The historical accident of our extended election cycle, however, has very real costs — an estimated $5 billion this time around, according to the Economist. Much of that trove has gone to covering the tremendous cost of a yearlong national advertising campaign. The massive sums of money required to mount an effective campaign further limit the options voters get to consider and raise the specter of candidates held in thrall to those with the deepest pockets. The barrage of advertising that money produces, combined with wall-to-wall coverage in the news media has only a marginal effect on the polls, as analysis by Lynn Vavreck of UCLA has found. But candidates can ill afford to ignore even such small gaps, further fueling the arms race between them, to the exhaustion of voters. “There’s only so much information an individual can consider when making a choice,” Iyengar points out.
Even the much-vaunted “October Surprise,” the eleventh hour policy reversal or shocking revelation — like the reopening of the investigation into Clinton’s e-mails, and Trump’s shocking Access Hollywood video — seems to have less effect due to the length of the election cycle and, as a result, the degree to which voters have already made their decision. In a review of six recent so-called October surprises, Harry Enten of FiveThirtyEight found only a marginal or no impact on polling averages and final outcome. “October surprises, in other words, may have less of an effect because they come in October,” he concluded.
If this cycle has seemed unusually long though, it may just come down to this particular set of candidates — and the electorate’s strong distaste for both of them. “What we’ve found experimentally is that when people are presented with a set of bad options, they have an extremely hard time evaluating those choices. That is, it’s difficult for them to assess which is worse, the rock or the hard place,” Iyengar explains. As a result, many would prefer the choice were simply made for them.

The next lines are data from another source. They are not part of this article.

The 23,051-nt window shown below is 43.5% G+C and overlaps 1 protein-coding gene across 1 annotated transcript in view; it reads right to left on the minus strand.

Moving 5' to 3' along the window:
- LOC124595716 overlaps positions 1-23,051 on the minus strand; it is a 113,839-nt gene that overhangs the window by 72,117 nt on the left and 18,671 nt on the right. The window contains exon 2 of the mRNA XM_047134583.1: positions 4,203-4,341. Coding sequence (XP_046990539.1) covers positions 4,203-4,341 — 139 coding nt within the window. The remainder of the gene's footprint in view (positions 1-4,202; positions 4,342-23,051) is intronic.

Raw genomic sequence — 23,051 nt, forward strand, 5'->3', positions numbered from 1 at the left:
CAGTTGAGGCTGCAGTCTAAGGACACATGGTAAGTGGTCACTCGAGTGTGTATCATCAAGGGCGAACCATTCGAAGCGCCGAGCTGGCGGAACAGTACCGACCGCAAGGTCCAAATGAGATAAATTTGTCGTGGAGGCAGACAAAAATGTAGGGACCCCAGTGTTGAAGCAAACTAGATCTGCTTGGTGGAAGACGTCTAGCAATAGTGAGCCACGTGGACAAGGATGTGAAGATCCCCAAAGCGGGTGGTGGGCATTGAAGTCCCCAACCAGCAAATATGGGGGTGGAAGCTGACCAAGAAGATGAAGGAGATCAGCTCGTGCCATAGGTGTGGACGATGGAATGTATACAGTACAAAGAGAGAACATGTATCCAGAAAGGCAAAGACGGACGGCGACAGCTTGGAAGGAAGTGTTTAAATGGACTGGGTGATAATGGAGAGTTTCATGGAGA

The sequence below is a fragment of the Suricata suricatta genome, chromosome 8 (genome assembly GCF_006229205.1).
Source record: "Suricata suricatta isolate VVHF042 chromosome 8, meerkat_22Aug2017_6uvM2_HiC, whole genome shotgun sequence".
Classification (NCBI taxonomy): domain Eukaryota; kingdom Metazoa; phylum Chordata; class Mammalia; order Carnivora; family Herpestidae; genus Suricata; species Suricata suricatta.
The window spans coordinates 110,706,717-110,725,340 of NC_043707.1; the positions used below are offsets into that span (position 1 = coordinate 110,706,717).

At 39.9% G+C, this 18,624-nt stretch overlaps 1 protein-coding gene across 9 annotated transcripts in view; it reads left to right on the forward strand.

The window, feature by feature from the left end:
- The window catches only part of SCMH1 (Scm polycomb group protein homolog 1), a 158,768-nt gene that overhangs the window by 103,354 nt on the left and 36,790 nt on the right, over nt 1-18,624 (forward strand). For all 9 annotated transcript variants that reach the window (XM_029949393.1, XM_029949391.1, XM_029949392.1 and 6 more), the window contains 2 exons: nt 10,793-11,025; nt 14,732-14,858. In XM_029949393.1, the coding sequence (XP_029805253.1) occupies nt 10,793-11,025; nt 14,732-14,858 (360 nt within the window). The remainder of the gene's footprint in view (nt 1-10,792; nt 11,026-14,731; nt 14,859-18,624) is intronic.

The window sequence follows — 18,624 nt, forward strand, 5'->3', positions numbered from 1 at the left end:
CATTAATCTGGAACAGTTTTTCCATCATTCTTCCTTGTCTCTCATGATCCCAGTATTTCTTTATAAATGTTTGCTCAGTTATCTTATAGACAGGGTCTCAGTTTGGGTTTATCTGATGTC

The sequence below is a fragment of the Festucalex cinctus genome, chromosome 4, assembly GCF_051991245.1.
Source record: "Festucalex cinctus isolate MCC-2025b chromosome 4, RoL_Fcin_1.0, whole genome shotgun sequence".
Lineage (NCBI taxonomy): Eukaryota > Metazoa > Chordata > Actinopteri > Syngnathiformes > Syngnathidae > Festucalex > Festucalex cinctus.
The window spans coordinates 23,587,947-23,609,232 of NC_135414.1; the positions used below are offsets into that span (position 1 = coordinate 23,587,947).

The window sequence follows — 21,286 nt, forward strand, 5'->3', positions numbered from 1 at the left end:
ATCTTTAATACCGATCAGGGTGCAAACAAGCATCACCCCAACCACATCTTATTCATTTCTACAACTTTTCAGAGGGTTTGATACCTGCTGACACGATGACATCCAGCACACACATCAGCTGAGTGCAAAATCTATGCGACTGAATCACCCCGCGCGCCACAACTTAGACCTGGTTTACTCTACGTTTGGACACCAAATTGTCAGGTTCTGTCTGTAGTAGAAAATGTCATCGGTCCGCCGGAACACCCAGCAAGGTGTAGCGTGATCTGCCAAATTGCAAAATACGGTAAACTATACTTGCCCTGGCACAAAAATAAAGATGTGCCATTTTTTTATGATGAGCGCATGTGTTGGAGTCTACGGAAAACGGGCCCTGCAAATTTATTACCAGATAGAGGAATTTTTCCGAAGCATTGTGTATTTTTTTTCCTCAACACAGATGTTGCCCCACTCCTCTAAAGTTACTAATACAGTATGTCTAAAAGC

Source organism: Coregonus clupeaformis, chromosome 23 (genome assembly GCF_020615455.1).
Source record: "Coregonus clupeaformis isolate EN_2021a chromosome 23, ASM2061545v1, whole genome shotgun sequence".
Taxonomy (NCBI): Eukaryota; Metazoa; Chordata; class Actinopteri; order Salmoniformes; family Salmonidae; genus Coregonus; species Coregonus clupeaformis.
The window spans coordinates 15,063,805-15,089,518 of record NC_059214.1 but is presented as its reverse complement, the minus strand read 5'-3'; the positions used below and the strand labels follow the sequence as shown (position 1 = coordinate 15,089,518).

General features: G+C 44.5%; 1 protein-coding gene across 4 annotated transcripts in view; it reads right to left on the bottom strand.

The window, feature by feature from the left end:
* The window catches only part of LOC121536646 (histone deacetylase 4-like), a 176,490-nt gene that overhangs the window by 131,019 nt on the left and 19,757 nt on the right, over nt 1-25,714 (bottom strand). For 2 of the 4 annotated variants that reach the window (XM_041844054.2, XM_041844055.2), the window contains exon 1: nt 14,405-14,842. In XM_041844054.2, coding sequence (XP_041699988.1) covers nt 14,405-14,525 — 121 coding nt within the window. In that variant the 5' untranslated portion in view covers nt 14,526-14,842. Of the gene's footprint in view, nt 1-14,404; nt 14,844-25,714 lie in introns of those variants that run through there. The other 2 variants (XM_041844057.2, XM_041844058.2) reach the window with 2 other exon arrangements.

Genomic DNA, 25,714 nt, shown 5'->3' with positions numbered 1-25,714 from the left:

That fact may partially explain the popularity of the tongue-in-cheek Giant Meteor 2016 campaign. Public Policy Polling, a democratic-leaning opinion polling organization that has previously looked into questions like whether hipsters should be taxed for “being annoying” (supported by 27 percent of the population), found 13 percent of voters favored the wholesale destruction of the earth by a giant meteor — beating out every other third-party candidate — to a win by either of the major party candidates. A follow-up by the University of Massachusetts Lowell Center for Public Opinion found that 53 percent of millennials preferred the extinction-level event to a Trump presidency, and 34 percent to a Clinton presidency.
The American public seems to be over the grind. Singer-song writer Sheryl Crow started a petition on change.org last week to shorten the election cycle. It’s already garnered more than 55,000 signatures, but it’s hard to see how that might become reality. US primary elections are governed by party rules rather than laws, so any decision in favor of change would have to be made by the parties themselves. The potential costs of unilateral disarmament are simply too high, meaning the decision would have to be mutual — an act of bipartisanship that seems almost laughable in the present political climate.
About the researcher
Sheena S. Iyengar is the inaugural S.T. Lee Professor of Business in the Management Division at Columbia Business School, and...Read more.